• They can also cover other areas such as intellectual property rights (IPRs), investment, government procurement and competition policy, etc.

India-UK trade relations

  • India is amongst the top two source markets for FDI into the UK.
  • Indian companies play a significant role in UK’s economy by creating jobs and contributing to taxes.
  • Despite the uncertainty over, the number of Indian firms operating in the UK increased from 800 in FY2017-18 to 850 during FY2019-20, employing over 110,793 people.
  • The UK is the largest European source of remittances to India and is the sixth largest FDI source with a cumulative equity investment of US$29.6 billion during April 2000 and September 2020, accounting for around 6 percent of total FDI into India.
    • During this period the services sector attracted the highest FDI, accounting for a 10.15 percent share of total investment from the UK.
  • The UK is already the seventh-largest export destination for India, and India’s trade and investment relationship with the UK has been successful.
  • Bilateral trade between the two countries increased by 22.7 percent from FY2009– 2010 to US$13.1 billion in FY2020–2021.
  • India’s exports to the UK last year comprised readymade garments, medicinal and pharmaceutical products, refined oil, textile fabrics, and metal manufacturers.
  • The top three services exports include technical, trade-related and other business services, professional and management consulting services, and travel.

Importance of India-UK FTA

  • In a post Brexit era, the India-UK FTA would be a crucial step for the UK to reduce the dependency on EU and establish independent trade ties outside of the EU.
  • India can use this opportunity to further boost the “Make in India” programme and secure strategic deals in the sectors of defence, cyber security, R & D and health care where UK has predominantly been a strong player.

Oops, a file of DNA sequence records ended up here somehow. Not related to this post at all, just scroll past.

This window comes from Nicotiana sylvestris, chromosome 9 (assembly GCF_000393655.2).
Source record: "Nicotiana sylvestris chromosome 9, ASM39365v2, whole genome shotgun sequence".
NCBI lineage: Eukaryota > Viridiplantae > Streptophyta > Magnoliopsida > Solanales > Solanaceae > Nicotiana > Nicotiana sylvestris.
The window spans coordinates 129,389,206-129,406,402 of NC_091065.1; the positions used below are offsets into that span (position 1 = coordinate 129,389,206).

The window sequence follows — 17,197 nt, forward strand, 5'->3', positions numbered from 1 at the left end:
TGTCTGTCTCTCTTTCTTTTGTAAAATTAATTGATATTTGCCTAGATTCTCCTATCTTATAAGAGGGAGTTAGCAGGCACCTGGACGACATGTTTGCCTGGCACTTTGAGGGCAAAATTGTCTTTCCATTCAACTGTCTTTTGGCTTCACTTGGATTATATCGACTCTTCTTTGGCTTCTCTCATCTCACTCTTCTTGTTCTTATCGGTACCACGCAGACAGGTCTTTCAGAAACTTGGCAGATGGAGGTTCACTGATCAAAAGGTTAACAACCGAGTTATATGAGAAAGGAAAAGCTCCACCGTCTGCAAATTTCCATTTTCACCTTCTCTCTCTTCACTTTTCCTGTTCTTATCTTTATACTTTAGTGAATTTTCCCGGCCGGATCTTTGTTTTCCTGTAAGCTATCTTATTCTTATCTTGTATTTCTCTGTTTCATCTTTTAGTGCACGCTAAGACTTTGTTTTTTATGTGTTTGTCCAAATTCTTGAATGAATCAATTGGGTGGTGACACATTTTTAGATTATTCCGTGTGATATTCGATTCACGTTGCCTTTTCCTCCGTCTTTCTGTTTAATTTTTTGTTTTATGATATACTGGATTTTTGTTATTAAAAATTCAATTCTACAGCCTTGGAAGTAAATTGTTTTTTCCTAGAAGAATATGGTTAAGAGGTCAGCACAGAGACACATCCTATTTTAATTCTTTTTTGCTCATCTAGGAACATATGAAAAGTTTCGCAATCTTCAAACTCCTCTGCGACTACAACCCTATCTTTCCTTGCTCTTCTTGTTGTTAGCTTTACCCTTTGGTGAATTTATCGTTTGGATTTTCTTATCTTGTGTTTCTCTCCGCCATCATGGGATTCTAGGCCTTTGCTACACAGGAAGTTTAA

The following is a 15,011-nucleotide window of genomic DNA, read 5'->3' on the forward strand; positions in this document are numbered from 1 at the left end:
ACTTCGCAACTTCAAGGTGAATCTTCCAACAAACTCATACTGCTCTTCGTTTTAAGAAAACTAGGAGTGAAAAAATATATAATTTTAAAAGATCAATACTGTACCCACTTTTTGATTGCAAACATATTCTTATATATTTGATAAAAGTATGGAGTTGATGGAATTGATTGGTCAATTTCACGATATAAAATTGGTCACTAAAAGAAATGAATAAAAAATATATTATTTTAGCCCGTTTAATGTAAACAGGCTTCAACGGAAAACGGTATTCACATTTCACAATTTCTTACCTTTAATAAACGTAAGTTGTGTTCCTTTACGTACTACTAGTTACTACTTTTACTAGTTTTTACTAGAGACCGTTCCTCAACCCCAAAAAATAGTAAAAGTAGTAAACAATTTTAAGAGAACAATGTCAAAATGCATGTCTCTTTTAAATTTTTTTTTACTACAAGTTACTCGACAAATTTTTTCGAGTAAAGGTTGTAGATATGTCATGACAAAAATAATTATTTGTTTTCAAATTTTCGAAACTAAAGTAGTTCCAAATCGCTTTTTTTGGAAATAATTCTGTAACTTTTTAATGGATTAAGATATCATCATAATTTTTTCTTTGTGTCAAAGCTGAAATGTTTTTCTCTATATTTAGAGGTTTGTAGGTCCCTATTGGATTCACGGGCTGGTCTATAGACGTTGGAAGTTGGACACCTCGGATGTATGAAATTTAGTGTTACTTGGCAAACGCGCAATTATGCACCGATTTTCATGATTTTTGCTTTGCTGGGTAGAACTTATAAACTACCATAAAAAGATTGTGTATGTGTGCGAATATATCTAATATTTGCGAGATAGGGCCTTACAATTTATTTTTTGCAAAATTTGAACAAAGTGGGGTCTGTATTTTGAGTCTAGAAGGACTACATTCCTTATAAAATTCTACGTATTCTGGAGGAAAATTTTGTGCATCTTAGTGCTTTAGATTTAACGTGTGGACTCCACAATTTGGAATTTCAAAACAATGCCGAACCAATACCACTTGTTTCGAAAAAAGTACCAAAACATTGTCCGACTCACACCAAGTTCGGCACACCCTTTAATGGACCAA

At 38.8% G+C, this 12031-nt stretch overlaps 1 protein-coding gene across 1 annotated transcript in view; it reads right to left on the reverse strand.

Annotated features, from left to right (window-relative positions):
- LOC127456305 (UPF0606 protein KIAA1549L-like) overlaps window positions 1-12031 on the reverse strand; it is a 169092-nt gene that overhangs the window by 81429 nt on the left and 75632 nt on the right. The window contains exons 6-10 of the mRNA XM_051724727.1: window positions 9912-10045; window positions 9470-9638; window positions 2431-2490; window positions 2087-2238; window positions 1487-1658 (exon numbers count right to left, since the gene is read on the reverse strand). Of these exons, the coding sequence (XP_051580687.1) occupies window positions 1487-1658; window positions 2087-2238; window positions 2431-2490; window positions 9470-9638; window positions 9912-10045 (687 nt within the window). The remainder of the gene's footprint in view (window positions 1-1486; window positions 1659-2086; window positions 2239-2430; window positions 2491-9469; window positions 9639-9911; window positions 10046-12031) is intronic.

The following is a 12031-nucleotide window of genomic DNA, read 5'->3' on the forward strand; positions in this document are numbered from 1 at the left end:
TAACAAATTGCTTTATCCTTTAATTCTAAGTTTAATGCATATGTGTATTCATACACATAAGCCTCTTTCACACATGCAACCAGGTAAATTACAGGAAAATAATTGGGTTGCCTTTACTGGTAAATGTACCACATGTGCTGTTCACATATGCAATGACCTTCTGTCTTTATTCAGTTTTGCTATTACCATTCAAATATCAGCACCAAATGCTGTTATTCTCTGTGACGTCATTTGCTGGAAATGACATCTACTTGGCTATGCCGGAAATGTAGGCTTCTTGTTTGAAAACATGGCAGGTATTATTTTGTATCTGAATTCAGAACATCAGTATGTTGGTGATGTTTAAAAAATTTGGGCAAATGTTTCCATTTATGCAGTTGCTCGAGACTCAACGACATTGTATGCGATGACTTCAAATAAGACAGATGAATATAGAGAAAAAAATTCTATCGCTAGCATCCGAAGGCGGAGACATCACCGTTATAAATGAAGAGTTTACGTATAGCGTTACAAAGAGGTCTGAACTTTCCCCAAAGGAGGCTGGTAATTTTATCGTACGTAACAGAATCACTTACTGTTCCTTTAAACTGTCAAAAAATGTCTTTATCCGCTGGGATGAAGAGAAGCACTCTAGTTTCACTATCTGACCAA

• The FTA between India and the UK will significantly help bring down the current trade barriers and restrictions on transfer of goods and services between the two countries and is likely to boost investments, exports and imports across sectors.
  • India being a tech giant and in the era of so many start-ups would enable the new/ mid-sized companies to have access to the U.K. market.
  • On the other hand, the U.K. will have a much wider market coverage in the Indo-Pacific region.
  • Moreover, the FTA will enhance the job-creating sector since India is one of the big investors in the U.K.
  • Removal of tariffs would lead to increased competition in industries such as- automobiles and pharma.
  • One of the important aspects that could help India is that the UK is a permanent member of the security council and strengthening bonds with the UK could be of help to India in issues such as its standoff with China.
  • Also, it may help India become a permanent member in the security council considering India and UK are 5th and 6th largest economy in the world

Areas of concern

  • UK expressed concerns about any trade deal with India that involved more migration or visa flexibility, as the largest number of Indian migrants are overstaying illegally in the U.K.
  • The Indian High Commission in London accused U.K. of not having made “demonstrable progress” on its commitments as part of the “Migration and Mobility Protocol” signed by both governments last year.
  • While certain issues pertaining to Mobility and Migration are currently under discussion as part of these negotiations, any comment on these matters may not be appropriate given that the negotiations are underway, and that any arrangement will include issues of interest to both sides.